The City watchdog was “slow” to identify the risk presented by the minibonds issued by London Capital and Finance to investors, according to the investors’ lawyer.
Speaking on the first day of a judicial review brought by four LCF investors against the Financial Services Compensation Scheme this morning (January 19), James McClelland, of Shearman and Sterling, said the investments involved in the case were so “unusual” that the Financial Conduct Authority had appeared “slow to identify the risks”.
He said: “In the overwhelming majority of cases, bonds and shares are transferable. Indeed, in this case the FSCS has equivocated as to whether the bond in question is a bond if it is not transferable.
“It illustrates quite how unusual it is for an investment firm to sell non-transferable bonds, and it is so unusual that the FCA appears to have been slow to identify the risks it presents.”
Before it entered administration in January last year, LCF raised in excess of £237m from more than 11,500 investors over the course of two years, and it has been embroiled in a scandal since.
The issue of compensation from the FSCS has been a matter of much debate over the past year.
Currently, just 22 per cent of the investors in the collapsed minibond provider have been compensated — those who switched from a stocks and shares Isa to LCF bonds, as ‘arranging deals in investments’ is a regulated activity, and those who were given misleading advice from LCF, for the same reason.
The other investors were not able to receive compensation as the FSCS concluded that the act of issuing minibonds was not a regulated activity, and therefore not something the scheme protects.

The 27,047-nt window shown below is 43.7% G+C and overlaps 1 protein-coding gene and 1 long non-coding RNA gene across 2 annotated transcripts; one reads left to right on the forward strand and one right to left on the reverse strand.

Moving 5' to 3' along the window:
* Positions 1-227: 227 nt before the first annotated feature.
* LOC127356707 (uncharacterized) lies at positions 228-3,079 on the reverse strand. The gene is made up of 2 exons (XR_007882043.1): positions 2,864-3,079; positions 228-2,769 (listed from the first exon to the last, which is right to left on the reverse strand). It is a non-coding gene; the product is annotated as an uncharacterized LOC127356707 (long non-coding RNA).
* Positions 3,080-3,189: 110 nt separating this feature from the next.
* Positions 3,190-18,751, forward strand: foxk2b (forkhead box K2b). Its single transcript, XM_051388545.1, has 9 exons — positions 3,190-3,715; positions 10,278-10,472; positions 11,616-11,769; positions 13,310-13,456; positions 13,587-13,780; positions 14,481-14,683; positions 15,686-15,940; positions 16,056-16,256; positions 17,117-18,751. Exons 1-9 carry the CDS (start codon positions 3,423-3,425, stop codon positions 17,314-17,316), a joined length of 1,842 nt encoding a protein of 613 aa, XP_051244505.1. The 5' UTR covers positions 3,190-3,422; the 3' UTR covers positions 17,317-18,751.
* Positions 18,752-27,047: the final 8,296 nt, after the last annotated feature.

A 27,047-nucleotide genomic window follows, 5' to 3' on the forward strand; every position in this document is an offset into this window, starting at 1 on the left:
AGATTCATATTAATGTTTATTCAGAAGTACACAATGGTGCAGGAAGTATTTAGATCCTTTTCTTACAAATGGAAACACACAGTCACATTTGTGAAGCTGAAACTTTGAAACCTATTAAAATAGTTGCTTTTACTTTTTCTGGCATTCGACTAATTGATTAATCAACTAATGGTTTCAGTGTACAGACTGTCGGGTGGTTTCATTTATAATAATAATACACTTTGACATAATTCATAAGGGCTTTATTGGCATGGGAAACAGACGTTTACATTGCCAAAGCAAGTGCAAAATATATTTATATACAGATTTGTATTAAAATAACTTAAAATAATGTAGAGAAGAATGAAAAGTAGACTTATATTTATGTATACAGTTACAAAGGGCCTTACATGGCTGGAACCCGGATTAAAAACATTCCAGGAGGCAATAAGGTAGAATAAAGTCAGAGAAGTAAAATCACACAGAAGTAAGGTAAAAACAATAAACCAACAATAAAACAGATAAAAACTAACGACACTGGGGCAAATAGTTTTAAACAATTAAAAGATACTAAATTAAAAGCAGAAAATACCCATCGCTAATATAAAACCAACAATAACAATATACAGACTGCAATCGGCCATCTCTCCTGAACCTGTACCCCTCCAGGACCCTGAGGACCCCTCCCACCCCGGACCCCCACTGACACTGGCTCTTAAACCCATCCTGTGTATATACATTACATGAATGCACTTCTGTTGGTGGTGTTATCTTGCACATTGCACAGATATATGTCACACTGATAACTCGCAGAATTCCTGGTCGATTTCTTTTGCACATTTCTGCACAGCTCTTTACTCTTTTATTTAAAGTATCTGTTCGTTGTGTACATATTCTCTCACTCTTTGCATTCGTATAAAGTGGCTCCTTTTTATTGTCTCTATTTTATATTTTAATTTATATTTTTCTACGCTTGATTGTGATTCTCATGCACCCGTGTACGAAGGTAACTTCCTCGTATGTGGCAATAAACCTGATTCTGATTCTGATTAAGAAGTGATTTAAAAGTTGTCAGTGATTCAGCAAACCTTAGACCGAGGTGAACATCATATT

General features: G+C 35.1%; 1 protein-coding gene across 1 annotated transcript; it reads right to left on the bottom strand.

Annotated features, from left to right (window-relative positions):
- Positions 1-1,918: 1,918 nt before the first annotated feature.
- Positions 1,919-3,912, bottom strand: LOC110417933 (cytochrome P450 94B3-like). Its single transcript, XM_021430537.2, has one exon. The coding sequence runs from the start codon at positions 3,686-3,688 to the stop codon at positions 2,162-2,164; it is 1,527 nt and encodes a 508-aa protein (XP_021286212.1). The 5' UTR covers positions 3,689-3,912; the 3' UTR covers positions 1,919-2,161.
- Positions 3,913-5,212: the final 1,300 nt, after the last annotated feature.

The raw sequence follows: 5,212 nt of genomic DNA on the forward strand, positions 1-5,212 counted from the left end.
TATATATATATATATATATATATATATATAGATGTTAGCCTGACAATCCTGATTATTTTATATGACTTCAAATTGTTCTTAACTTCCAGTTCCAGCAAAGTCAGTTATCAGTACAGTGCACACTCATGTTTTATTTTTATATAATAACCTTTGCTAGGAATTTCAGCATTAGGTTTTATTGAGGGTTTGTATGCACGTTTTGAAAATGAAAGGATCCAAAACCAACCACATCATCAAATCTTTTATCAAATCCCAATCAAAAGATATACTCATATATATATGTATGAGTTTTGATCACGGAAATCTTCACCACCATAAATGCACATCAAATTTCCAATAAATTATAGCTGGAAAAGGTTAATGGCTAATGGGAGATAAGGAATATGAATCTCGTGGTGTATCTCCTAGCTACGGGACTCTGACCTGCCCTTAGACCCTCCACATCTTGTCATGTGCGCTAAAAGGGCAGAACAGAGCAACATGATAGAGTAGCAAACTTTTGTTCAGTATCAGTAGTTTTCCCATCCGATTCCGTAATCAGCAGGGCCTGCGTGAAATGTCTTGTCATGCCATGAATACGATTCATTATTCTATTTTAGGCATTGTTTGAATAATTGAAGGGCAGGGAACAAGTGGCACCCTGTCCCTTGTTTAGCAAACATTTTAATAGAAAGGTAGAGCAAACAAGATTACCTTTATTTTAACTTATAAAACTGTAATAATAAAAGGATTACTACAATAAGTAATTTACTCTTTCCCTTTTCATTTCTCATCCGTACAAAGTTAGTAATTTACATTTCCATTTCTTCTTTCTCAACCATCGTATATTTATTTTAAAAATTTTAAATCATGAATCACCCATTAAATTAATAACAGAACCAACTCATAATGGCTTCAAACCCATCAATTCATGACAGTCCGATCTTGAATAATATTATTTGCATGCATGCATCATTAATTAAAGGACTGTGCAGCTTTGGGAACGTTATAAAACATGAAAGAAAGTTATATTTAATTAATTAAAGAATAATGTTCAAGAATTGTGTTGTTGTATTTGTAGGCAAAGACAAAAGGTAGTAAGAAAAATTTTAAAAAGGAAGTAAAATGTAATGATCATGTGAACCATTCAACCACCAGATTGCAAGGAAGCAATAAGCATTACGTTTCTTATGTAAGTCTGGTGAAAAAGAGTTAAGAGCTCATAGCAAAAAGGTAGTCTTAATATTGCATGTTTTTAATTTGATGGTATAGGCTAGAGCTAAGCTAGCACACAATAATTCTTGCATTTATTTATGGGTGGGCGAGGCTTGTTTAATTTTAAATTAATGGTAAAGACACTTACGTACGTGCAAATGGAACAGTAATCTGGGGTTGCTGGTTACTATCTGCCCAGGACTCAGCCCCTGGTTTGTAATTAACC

The judicial review, set to last three days in total, centres around this conclusion, with the claimant’s lawyer arguing that by issuing minibonds, LCF was “dealing in investments” — a regulated activity — and also agreeing to continue to engage in said activity.
In his opening statement to the virtual court today, Mr McClelland said: “To put it mildly, these investors were not high rollers. They were small investors investing personal savings and were mostly in or approaching retirement.
“These were persons who could little afford to lose the money they invested. This means they were persons for whom FSCS protection would be particularly valuable.”
Mr McClelland said investors who lost money with LCF were “not people seeking a risky investment”, and noted the products were marketed as a fixed-interest secured investment or as low-risk as a cash deposit.
The FSCS is bearing its own costs for the judicial review, regardless of the outcome, to ensure the investors’ case could be heard in court.
The regulator’s handling of the LCF scandal has been under fierce scrutiny since the firm’s collapse, with an independent investigation finding “significant gaps and weaknesses” in the FCA’s policies and practices.
Overseen by Dame Elizabeth Gloster, the review found the FCA had failed to properly regulate the now collapsed company and warned its handling of information from third parties regarding the business was "wholly deficient".